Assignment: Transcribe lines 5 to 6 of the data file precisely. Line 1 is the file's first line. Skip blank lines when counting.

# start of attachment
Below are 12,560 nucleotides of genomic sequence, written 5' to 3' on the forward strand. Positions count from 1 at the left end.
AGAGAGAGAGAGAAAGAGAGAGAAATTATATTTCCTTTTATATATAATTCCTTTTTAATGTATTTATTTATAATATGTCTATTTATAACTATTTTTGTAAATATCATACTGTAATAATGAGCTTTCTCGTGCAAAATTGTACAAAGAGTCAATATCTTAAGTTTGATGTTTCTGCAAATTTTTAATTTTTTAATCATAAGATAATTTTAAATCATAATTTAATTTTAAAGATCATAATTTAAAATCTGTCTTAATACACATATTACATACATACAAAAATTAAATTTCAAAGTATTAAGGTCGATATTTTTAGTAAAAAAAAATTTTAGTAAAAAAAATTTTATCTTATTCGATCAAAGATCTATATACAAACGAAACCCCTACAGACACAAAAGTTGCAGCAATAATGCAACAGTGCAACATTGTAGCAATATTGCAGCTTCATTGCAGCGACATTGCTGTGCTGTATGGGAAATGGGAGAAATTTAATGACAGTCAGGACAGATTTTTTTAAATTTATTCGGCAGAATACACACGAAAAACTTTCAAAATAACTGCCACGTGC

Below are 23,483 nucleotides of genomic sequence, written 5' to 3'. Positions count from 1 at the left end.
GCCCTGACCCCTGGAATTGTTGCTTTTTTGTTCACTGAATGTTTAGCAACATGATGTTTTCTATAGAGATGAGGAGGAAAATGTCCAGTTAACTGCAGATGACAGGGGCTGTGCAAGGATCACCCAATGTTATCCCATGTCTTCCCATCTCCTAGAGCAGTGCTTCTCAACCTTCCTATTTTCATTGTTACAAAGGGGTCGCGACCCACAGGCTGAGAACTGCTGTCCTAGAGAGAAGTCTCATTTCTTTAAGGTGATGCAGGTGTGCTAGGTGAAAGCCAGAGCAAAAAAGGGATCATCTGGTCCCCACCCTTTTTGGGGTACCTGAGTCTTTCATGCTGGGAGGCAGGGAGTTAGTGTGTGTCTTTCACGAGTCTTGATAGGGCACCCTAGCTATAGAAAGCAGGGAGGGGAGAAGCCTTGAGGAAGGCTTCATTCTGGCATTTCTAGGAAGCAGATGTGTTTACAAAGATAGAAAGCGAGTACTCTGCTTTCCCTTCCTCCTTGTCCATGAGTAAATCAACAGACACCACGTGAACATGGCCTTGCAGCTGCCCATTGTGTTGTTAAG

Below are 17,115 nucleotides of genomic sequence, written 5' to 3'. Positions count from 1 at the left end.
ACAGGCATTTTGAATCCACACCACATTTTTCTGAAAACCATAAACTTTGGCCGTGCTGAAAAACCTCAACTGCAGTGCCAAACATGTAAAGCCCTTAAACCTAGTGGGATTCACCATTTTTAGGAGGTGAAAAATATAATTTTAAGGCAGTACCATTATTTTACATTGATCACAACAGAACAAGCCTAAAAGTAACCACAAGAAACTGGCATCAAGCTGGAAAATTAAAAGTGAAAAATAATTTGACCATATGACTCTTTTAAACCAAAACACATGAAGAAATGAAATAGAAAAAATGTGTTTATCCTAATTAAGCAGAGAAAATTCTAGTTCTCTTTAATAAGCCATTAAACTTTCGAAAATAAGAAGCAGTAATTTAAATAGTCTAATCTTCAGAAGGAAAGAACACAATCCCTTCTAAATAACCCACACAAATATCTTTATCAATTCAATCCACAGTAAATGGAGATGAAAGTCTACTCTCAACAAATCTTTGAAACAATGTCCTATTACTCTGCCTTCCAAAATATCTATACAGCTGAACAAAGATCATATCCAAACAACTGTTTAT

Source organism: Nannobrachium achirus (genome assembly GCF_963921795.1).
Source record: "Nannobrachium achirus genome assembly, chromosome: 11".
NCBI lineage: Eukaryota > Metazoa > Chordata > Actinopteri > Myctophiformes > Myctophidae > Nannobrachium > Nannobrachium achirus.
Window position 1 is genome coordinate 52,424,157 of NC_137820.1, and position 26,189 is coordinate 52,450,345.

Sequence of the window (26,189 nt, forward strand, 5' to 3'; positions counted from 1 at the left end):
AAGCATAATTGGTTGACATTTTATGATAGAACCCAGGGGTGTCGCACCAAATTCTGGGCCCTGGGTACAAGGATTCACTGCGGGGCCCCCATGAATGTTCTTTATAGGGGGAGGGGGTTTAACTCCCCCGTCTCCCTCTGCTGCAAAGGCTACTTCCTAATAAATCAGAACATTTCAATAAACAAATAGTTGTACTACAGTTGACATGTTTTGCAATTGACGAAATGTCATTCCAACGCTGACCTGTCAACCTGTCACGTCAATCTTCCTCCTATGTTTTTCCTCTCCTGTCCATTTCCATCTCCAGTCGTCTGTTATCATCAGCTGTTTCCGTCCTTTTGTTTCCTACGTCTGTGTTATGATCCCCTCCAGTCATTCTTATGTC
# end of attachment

Below are 17,115 nucleotides of genomic sequence, written 5' to 3'. Positions count from 1 at the left end.
ACAGGCATTTTGAATCCACACCACATTTTTCTGAAAACCATAAACTTTGGCCGTGCTGAAAAACCTCAACTGCAGTGCCAAACATGTAAAGCCCTTAAACCTAGTGGGATTCACCATTTTTAGGAGGTGAAAAATATAATTTTAAGGCAGTACCATTATTTTACATTGATCACAACAGAACAAGCCTAAAAGTAACCACAAGAAACTGGCATCAAGCTGGAAAATTAAAAGTGAAAAATAATTTGACCATATGACTCTTTTAAACCAAAACACATGAAGAAATGAAATAGAAAAAATGTGTTTATCCTAATTAAGCAGAGAAAATTCTAGTTCTCTTTAATAAGCCATTAAACTTTCGAAAATAAGAAGCAGTAATTTAAATAGTCTAATCTTCAGAAGGAAAGAACACAATCCCTTCTAAATAACCCACACAAATATCTTTATCAATTCAATCCACAGTAAATGGAGATGAAAGTCTACTCTCAACAAATCTTTGAAACAATGTCCTATTACTCTGCCTTCCAAAATATCTATACAGCTGAACAAAGATCATATCCAAACAACTGTTTAT